Once the processor has received the count, it is compared against a desired value, and the result of the comparison is in turn used to control a servo valve in the constant speed drive to adjust the speed of the shaft and hence the frequency of the generator output.
Since the control system incorporating the frequency detector of the present invention does not require an interrupt procedure to input data, the processor can be utilized to control additional functions and/or the number of chips required to implement the generator control system can be reduced. Furthermore, the required programming to implement the system can be reduced as compared with a comparable system which utilizes an interrupt procedure.
FIG. 1 is a combined diagrammatic and block diagram of a generator system incorporting a frequency control system;
FIG. 2 is a block diagram of a prior art frequency control system for the generator system shown in FIG. 1;
FIG. 3 is a block diagram of a frequency control system incorporating the frequency detector of the present invention which may be utilized in place of the frequency control system shown in FIG. 2;
FIG. 4 is a flow chart of the overall programming contained within the microprocessor shown in FIG. 3;
FIG. 5 is a more detailed flow chart illustrating the programming of the "initialize" and "frequency input" blocks shown in FIG. 4; and
FIG. 6 is a series of waveform diagrams illustrating the operation of the circuitry shown in FIG. 3.
Referring now to FIG. 1, there is illustrated a generating system 10, sometimes referred to as an intergrated drive generator, which is driven by a source of motive power in the form of a prime mover 12. The prime mover 12 is coupled by means of a shaft 14 to a constant speed drive, or CSD 16, and to the rotor structures of a permanent magnet generator, or PMG 18, an exciter 20 and a main generator 22. The constant speed drive 16 converts the variable speed output from the prime mover 12 into constant speed motive power to drive the electromagnetic structures 18, 20, and 22.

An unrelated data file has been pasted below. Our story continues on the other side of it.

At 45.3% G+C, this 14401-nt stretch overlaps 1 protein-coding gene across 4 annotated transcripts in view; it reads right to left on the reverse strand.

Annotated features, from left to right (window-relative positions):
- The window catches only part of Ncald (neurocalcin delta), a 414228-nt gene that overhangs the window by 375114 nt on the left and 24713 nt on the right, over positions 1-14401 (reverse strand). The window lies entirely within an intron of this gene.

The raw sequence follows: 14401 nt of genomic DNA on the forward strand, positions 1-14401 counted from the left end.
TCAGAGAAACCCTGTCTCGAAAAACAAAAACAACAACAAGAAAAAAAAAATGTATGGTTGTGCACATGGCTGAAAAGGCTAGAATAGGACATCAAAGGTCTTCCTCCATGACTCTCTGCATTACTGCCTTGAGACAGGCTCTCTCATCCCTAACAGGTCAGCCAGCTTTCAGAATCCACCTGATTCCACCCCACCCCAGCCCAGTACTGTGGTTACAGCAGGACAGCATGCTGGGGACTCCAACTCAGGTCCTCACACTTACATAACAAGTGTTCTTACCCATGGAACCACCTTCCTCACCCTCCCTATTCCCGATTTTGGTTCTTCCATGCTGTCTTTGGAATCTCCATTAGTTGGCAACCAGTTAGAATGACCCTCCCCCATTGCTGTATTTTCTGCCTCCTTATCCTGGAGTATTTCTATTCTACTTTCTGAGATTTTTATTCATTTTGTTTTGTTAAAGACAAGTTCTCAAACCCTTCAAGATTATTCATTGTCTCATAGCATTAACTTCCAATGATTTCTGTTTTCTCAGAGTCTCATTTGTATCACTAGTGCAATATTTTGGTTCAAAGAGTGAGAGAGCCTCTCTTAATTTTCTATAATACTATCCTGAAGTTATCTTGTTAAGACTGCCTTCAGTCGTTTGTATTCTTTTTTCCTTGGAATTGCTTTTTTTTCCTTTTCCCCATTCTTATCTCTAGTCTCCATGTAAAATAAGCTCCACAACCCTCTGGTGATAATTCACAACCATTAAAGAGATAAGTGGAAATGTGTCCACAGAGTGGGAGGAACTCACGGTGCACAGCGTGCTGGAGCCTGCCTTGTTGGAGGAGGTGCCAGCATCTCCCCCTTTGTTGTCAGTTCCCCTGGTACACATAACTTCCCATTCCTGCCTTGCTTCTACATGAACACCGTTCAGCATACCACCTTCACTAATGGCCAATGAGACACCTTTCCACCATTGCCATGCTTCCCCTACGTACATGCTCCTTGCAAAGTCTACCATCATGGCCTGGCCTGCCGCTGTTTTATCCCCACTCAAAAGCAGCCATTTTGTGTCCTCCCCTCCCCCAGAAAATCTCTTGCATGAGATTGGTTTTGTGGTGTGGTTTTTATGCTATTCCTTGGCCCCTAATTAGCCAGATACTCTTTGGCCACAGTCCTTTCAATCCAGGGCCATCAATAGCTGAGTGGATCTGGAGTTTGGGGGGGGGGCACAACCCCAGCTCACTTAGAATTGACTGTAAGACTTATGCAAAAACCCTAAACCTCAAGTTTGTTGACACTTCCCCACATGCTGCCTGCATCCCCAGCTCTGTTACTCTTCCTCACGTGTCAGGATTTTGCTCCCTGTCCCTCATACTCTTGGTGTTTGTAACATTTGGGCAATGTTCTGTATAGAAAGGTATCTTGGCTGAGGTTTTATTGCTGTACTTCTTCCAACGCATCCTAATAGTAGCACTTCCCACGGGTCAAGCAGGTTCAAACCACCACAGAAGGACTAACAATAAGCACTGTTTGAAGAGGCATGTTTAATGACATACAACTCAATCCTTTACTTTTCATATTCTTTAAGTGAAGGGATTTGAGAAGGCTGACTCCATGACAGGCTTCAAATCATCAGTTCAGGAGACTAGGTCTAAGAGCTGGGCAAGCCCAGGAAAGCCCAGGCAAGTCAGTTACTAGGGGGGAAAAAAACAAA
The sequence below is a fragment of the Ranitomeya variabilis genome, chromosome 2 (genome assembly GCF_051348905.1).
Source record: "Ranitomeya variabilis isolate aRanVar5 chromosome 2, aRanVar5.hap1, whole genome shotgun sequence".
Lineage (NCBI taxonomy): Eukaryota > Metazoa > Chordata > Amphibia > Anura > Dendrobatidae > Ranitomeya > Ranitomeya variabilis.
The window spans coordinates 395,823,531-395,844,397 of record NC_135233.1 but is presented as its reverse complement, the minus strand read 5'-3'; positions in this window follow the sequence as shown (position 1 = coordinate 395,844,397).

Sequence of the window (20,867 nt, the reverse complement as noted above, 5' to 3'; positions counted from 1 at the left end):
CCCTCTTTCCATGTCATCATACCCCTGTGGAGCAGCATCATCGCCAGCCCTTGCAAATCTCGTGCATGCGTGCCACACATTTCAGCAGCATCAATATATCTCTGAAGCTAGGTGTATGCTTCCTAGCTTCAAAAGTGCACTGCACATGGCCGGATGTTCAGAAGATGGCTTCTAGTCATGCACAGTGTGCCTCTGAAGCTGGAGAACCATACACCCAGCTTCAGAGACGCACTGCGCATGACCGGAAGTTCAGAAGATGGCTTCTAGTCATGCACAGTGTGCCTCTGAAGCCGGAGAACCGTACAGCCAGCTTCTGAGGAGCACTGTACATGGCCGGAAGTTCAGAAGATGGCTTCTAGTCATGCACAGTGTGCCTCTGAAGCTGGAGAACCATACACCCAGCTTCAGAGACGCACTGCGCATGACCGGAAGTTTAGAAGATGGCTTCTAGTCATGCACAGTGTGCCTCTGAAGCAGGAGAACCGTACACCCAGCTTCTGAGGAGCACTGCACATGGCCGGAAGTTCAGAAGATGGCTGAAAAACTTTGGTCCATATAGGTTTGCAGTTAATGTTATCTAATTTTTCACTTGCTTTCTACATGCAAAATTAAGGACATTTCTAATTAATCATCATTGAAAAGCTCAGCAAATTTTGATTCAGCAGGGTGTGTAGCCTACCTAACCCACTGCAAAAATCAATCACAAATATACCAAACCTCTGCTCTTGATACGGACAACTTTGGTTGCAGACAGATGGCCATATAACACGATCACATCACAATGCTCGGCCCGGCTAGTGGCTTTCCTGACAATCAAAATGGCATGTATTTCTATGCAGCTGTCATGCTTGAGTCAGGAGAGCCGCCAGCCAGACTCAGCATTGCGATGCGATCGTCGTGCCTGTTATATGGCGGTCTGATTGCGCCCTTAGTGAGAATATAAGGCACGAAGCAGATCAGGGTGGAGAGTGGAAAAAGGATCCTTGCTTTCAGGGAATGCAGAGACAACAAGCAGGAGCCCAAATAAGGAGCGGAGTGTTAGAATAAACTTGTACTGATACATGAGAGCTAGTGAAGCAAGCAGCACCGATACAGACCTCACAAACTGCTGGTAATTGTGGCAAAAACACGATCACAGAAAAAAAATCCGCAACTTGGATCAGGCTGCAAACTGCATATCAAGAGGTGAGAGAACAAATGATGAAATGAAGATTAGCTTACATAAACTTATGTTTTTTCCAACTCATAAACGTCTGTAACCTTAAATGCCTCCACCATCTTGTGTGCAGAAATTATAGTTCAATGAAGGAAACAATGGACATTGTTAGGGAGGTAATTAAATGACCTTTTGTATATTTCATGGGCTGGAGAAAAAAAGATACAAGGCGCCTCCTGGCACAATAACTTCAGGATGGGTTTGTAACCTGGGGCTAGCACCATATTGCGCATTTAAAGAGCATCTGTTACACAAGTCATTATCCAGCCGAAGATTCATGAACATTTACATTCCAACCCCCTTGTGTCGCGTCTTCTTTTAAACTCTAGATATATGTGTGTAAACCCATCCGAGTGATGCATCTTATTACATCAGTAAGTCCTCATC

As is usual in such types of generating systems, rotation of the shaft 14 and the rotor structure 24 of the PMG 18 causes generation of polyphase power in stator windings 26. The polyphase power is coupled to a transformer 28 and to a rectifier 30 which converts the polyphase power into DC power. This DC power is coupled to a voltage regulator 32 which provides a controlled DC level to a field winding 34 of the exciter 20, the DC level being a function of the output desired from the main generator 22. This regulation may be accomplished by means of feedback circuitry, illustrated generally at 36, which may sense various output parameters of the main generator 22, such as output voltage, output current or the like.
The voltage regulator may also provide power to other components of the generating system as is conventional.
Rotation of the shaft 14 and the rotor structure 38 of the exciter 20 in turn causes generation of a polyphase alternating current waveform in a set of armature windings 40 of the exciter 20. This polyphase power is converted into DC power by a rectifier 42 and is coupled to a field winding 44 of the main generator 22. The rotation of the rotor 46 of the main generator 22 in turn causes the generation of polyphase output power in armature windings 48 in the stator of the main generator 22.
In FIG. 1, the output power from the main generator 22 is illustrated as being three phase AC power at 400 hz. It should be noted that the output power from the main generator may consist of a different number of phases at a different frequency, if desired.
Referring now to FIG. 2, there is illustrated a prior art frequency detector which has been utilized in conjunction with the generator system 10 shown in FIG. 1. The frequency detector detects the output frequency of the PMG 18 via a signal conditioner 52 which converts the PMG output into a series of rectangular pulses which are in turn coupled to a divider/counter 54. The divider/counter 54 is initially set to a value which disables counting in timer counter 56. After the first pulse is received from the signal conditioner 52, the divider/counter 54 counts to a value that enables counting in Timer Counter 56. As pulses are received from the signal conditioner 52, the divider/counter 54 counts to a value that disables the timer counter 56 and sends an interrupt signal on a line 62 which is connected to an interrupt input of the microprocessor 58. At this point, the microprocessor reads the contents of the timer/counter 56 over a data bus 64, and in addition provides a reset pulse through an input/output port 66 to a reset input of the divider/counter 54. The circuit 54 is held in a reset state as the data from the timer/counter 56 is read over the bus 64. The microprocessor 58 then utilizes the data from the timer/counter 56 to derive an indication of the frequency of the generating system. In addition, the reset is removed from the circuit 54.